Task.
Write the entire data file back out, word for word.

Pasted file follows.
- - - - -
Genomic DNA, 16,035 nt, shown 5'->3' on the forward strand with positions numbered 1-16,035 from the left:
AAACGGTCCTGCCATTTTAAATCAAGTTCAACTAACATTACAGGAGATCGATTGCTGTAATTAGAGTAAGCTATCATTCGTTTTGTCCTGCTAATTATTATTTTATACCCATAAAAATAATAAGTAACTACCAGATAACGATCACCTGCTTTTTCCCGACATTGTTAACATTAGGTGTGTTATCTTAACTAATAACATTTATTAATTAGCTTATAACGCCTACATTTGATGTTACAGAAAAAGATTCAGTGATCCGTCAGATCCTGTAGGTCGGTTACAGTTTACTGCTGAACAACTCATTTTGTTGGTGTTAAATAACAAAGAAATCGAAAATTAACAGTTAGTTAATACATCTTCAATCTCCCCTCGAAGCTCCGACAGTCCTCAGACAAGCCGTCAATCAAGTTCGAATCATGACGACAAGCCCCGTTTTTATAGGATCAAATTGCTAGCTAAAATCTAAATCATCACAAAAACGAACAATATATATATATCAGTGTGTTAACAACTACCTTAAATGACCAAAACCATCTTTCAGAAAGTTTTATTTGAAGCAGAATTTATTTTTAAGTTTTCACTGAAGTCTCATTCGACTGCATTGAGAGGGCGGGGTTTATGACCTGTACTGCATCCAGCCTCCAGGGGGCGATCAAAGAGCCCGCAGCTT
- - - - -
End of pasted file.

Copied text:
Genomic DNA, 16,035 nt, shown 5'->3' on the forward strand with positions numbered 1-16,035 from the left:
AAACGGTCCTGCCATTTTAAATCAAGTTCAACTAACATTACAGGAGATCGATTGCTGTAATTAGAGTAAGCTATCATTCGTTTTGTCCTGCTAATTATTATTTTATACCCATAAAAATAATAAGTAACTACCAGATAACGATCACCTGCTTTTTCCCGACATTGTTAACATTAGGTGTGTTATCTTAACTAATAACATTTATTAATTAGCTTATAACGCCTACATTTGATGTTACAGAAAAAGATTCAGTGATCCGTCAGATCCTGTAGGTCGGTTACAGTTTACTGCTGAACAACTCATTTTGTTGGTGTTAAATAACAAAGAAATCGAAAATTAACAGTTAGTTAATACATCTTCAATCTCCCCTCGAAGCTCCGACAGTCCTCAGACAAGCCGTCAATCAAGTTCGAATCATGACGACAAGCCCCGTTTTTATAGGATCAAATTGCTAGCTAAAATCTAAATCATCACAAAAACGAACAATATATATATATCAGTGTGTTAACAACTACCTTAAATGACCAAAACCATCTTTCAGAAAGTTTTATTTGAAGCAGAATTTATTTTTAAGTTTTCACTGAAGTCTCATTCGACTGCATTGAGAGGGCGGGGTTTATGACCTGTACTGCATCCAGCCTCCAGGGGGCGATCAAAGAGCCCGCAGCTT